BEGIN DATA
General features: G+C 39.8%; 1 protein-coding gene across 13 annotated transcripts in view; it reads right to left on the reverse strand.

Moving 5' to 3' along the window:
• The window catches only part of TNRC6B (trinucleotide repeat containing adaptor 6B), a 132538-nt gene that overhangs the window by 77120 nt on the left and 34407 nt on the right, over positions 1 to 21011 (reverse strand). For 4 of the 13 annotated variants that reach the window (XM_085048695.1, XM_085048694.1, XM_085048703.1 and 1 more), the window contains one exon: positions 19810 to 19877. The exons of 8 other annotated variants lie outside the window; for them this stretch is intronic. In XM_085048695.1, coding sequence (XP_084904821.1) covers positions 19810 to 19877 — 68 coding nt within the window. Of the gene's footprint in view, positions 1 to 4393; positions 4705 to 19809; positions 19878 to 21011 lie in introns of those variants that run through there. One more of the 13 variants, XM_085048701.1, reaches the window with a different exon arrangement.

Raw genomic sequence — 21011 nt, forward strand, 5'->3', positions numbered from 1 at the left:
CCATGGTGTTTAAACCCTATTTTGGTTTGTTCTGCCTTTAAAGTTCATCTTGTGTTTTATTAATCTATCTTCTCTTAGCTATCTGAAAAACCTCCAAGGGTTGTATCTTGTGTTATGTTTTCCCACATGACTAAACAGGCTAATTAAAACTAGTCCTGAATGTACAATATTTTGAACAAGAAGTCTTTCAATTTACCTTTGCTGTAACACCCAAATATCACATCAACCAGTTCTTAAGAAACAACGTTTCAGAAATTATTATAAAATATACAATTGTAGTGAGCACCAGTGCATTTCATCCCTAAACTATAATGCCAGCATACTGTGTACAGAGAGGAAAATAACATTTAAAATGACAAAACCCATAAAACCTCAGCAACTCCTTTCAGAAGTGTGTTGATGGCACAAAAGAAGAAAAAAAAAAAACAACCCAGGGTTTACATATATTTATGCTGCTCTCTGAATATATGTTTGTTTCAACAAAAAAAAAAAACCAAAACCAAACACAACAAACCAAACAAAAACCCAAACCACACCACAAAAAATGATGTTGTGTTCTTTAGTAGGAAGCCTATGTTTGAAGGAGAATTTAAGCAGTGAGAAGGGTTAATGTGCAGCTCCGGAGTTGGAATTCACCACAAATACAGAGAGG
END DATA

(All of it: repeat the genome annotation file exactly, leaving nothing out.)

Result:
General features: G+C 39.8%; 1 protein-coding gene across 13 annotated transcripts in view; it reads right to left on the reverse strand.

Moving 5' to 3' along the window:
• The window catches only part of TNRC6B (trinucleotide repeat containing adaptor 6B), a 132538-nt gene that overhangs the window by 77120 nt on the left and 34407 nt on the right, over positions 1 to 21011 (reverse strand). For 4 of the 13 annotated variants that reach the window (XM_085048695.1, XM_085048694.1, XM_085048703.1 and 1 more), the window contains one exon: positions 19810 to 19877. The exons of 8 other annotated variants lie outside the window; for them this stretch is intronic. In XM_085048695.1, coding sequence (XP_084904821.1) covers positions 19810 to 19877 — 68 coding nt within the window. Of the gene's footprint in view, positions 1 to 4393; positions 4705 to 19809; positions 19878 to 21011 lie in introns of those variants that run through there. One more of the 13 variants, XM_085048701.1, reaches the window with a different exon arrangement.

Raw genomic sequence — 21011 nt, forward strand, 5'->3', positions numbered from 1 at the left:
CCATGGTGTTTAAACCCTATTTTGGTTTGTTCTGCCTTTAAAGTTCATCTTGTGTTTTATTAATCTATCTTCTCTTAGCTATCTGAAAAACCTCCAAGGGTTGTATCTTGTGTTATGTTTTCCCACATGACTAAACAGGCTAATTAAAACTAGTCCTGAATGTACAATATTTTGAACAAGAAGTCTTTCAATTTACCTTTGCTGTAACACCCAAATATCACATCAACCAGTTCTTAAGAAACAACGTTTCAGAAATTATTATAAAATATACAATTGTAGTGAGCACCAGTGCATTTCATCCCTAAACTATAATGCCAGCATACTGTGTACAGAGAGGAAAATAACATTTAAAATGACAAAACCCATAAAACCTCAGCAACTCCTTTCAGAAGTGTGTTGATGGCACAAAAGAAGAAAAAAAAAAAACAACCCAGGGTTTACATATATTTATGCTGCTCTCTGAATATATGTTTGTTTCAACAAAAAAAAAAAACCAAAACCAAACACAACAAACCAAACAAAAACCCAAACCACACCACAAAAAATGATGTTGTGTTCTTTAGTAGGAAGCCTATGTTTGAAGGAGAATTTAAGCAGTGAGAAGGGTTAATGTGCAGCTCCGGAGTTGGAATTCACCACAAATACAGAGAGG